Successfully reported this slideshow.
We use your LinkedIn profile and activity data to personalize ads and to show you more relevant ads. You can change your ad preferences anytime.

Apache HBase - Introduction & Use Cases

9,339 views

Published on

Apache HBase™ is the Hadoop database, a distributed, scalable, big data store. Use Apache HBase when you need random, realtime read/write access to your Big Data. This project's goal is the hosting of very large tables -- billions of rows X millions of columns -- atop clusters of commodity hardware. Apache HBase is an open-source, distributed, versioned, non-relational database modeled after Google's Bigtable

This talk will introduce to Apache HBase and will give you an overview of Columnar databases. We will also talk about how Facebook is using HBase currently. We will talk about HBase security, Apache Phoenix and Apache Slider

Published in: Technology
  • slide 4 (CAP) states : "According to the theorem , a distributed system can satisfy any two of these guarantees at the same time, but not all three". That is incorrect. CAP is frequently misunderstood as if one had to choose to abandon one of the three guarantees at all times. In fact, the choice is really between consistency and availability only when a network partition or failure happens, at all other times, no trade-off has to be made
       Reply 
    Are you sure you want to  Yes  No
    Your message goes here
  • Thank you for perhaps the most level headed thing I have read today. I need help with this too! I am sure at least once in your life you had to fill out a form. I use a simple service http://goo.gl/CaIhCh for forms filling. It definitely makes my life easier!
       Reply 
    Are you sure you want to  Yes  No
    Your message goes here

Apache HBase - Introduction & Use Cases

  1. 1. S Apache HBase: Introduction & Use Cases Subash D’Souza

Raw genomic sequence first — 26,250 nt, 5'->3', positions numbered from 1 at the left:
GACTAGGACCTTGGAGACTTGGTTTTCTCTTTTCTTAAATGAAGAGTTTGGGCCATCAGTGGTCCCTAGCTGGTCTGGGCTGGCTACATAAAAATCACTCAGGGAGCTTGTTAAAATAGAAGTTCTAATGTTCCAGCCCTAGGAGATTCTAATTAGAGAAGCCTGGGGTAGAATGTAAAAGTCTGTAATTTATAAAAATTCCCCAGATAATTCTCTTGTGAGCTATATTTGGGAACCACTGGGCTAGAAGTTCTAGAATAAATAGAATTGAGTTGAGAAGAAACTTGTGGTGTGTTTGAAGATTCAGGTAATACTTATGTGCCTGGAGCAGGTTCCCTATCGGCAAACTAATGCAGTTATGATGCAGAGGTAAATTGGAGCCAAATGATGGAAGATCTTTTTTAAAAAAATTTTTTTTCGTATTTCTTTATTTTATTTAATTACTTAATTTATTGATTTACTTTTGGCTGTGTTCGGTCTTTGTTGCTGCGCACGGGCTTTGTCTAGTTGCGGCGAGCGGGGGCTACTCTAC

2. 2. What is HBase? S HBase is an open source, distributed, sorted map modeled after Google’s Big Table S NoSQL solution built atop Apache Hadoop S Top level Apache Project
  3. 3. CAP Theorem S Consistency (all nodes see the same data at the same time) S Availability (a guarantee that every request receives a response about whether it was successful or failed) S Partition tolerance (the system continues to operate despite arbitrary message loss or failure of part of the system) According to the theorem, a distributed system can satisfy any two of these guarantees at the same time, but not all three.
  4. 4. Ref: http://blog.nahurst.com/visual-guide-to-nosql-systems
  5. 5. Usage Scenarios S Lots of Data - 100s of Gigs to Petabytes S High Throughput – 1000’s of records/sec S Scalable cache capacity – Adding several nodes adds to available cache S Data Layout – Excels at key lookup and no penalty for sparse columns
  6. 6. Column Oriented Databases S HBase belongs to family of databases called as Column-oriented S Column-oriented databases save their data grouped by columns. S The reason to store values on a per-column basis instead is based on the assumption that, for specific queries, not all of the values are needed. S Reduced I/O is one of the primary reasons for this new layout S Specialized algorithms—for example, delta and/or prefix compression—selected based on the type of the column (i.e., on the data stored) can yield huge improvements in compression ratios. Better ratios result in more efficient bandwidth usage.
  7. 7. HBase as a Column Oriented Database S HBase is not a column-oriented database in the typical RDBMS sense, but utilizes an on-disk column storage format. S This is also where the majority of similarities end, because although HBase stores data on disk in a column-oriented format, it is distinctly different from traditional columnar databases. S Whereas columnar databases excel at providing real-time analytical access to data, HBase excels at providing key-based access to a specific cell of data, or a sequential range of cells.